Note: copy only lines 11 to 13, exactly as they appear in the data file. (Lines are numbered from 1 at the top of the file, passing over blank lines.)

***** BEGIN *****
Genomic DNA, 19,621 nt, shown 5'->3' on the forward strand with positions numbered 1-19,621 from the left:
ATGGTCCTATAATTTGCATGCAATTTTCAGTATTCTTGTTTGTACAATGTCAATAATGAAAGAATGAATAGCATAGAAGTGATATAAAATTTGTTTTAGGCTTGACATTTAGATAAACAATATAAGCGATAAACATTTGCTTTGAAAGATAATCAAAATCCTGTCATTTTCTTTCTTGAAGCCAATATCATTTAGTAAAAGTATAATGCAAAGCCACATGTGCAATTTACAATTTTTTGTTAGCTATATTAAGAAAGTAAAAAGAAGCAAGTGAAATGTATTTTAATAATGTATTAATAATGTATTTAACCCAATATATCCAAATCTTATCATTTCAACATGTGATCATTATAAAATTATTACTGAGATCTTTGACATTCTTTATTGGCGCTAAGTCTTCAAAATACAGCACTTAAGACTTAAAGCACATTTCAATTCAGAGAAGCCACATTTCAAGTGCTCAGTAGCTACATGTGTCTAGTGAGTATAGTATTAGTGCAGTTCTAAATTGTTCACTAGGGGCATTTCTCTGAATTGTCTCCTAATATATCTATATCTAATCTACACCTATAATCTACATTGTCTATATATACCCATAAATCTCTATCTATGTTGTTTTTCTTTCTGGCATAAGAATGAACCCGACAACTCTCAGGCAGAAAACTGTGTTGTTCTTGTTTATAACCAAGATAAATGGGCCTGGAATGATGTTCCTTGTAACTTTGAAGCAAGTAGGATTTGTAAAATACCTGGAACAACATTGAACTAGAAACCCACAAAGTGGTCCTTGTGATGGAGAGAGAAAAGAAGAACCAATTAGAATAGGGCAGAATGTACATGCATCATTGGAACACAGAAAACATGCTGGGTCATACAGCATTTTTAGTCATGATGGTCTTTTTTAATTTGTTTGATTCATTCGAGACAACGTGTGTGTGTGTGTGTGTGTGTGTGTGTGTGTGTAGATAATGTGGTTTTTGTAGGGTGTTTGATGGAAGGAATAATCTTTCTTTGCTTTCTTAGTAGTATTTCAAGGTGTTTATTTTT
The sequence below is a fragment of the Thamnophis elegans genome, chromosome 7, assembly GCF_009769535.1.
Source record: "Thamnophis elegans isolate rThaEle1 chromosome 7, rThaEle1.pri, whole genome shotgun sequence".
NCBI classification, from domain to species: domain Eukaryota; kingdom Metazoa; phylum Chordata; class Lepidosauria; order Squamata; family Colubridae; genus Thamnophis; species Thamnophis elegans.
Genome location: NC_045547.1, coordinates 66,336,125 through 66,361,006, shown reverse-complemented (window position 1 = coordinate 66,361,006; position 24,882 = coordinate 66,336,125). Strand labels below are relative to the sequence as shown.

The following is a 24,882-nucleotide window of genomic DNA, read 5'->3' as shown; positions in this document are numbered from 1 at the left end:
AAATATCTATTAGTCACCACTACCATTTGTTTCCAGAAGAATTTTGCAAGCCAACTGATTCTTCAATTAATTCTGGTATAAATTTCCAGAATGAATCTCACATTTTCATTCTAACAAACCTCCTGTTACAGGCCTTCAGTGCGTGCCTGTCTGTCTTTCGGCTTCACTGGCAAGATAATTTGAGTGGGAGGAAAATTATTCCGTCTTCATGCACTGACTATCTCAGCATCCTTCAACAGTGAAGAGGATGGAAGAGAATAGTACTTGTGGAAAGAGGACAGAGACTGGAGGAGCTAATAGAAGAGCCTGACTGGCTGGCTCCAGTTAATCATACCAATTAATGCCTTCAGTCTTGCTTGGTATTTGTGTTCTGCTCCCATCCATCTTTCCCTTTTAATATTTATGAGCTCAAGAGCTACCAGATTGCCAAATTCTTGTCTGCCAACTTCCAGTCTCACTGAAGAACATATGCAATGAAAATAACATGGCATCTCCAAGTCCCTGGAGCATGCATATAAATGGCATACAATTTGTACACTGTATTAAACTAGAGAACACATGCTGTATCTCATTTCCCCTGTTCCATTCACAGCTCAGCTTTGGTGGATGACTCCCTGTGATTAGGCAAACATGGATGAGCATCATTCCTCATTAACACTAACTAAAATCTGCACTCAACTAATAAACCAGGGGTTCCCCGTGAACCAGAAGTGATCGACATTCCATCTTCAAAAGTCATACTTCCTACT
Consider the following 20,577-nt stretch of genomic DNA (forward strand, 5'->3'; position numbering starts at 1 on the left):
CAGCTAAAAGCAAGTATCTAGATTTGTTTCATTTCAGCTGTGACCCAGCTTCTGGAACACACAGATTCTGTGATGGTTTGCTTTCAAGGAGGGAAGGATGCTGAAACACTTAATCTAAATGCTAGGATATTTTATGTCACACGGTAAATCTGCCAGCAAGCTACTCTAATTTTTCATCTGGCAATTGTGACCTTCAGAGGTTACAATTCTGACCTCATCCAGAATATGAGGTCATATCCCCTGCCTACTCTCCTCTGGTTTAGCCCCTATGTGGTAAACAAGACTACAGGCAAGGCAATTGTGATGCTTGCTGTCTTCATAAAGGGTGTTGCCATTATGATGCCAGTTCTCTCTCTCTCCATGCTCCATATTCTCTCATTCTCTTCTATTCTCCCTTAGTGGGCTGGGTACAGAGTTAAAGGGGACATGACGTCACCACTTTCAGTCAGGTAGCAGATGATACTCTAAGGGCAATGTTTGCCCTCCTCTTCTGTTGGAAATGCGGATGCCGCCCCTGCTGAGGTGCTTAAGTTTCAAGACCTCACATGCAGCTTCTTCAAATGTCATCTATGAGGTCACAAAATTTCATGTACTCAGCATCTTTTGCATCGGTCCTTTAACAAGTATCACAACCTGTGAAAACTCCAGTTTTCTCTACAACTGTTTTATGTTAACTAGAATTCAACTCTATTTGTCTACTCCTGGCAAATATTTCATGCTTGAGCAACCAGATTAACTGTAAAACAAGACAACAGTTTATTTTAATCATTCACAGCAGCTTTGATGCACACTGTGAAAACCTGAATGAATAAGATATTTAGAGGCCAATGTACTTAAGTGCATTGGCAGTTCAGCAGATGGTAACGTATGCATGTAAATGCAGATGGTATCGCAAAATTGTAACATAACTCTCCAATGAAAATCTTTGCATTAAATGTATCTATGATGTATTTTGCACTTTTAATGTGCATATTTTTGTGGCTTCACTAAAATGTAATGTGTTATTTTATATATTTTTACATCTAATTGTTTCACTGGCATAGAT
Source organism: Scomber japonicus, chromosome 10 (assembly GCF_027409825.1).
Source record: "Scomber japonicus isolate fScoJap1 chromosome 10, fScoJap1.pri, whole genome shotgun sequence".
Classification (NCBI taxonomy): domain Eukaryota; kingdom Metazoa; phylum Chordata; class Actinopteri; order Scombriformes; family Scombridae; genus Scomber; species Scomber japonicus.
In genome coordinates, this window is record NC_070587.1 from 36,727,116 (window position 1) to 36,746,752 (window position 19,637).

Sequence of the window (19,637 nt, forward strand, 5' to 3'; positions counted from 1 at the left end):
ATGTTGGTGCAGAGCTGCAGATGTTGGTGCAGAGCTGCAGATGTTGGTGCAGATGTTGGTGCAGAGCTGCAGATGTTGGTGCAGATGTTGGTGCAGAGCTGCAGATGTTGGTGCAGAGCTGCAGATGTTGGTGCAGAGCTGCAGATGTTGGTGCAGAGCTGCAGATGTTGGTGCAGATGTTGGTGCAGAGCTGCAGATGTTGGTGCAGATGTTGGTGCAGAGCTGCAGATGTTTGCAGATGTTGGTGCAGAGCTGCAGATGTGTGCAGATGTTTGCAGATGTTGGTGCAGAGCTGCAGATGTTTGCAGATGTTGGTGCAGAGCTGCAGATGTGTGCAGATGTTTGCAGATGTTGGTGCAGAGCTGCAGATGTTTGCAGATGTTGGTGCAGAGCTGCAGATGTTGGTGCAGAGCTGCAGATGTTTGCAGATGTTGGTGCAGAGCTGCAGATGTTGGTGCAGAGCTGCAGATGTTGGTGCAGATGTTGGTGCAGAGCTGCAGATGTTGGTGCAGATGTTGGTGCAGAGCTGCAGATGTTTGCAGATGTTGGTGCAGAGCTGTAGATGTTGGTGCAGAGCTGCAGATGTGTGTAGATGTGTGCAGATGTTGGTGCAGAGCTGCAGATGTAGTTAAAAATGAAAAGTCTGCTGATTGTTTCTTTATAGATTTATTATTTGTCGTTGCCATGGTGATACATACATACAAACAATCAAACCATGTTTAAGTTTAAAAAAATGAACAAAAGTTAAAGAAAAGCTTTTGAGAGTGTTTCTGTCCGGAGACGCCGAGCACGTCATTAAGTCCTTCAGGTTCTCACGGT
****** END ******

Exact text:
Source organism: Scomber japonicus, chromosome 10 (assembly GCF_027409825.1).
Source record: "Scomber japonicus isolate fScoJap1 chromosome 10, fScoJap1.pri, whole genome shotgun sequence".
Classification (NCBI taxonomy): domain Eukaryota; kingdom Metazoa; phylum Chordata; class Actinopteri; order Scombriformes; family Scombridae; genus Scomber; species Scomber japonicus.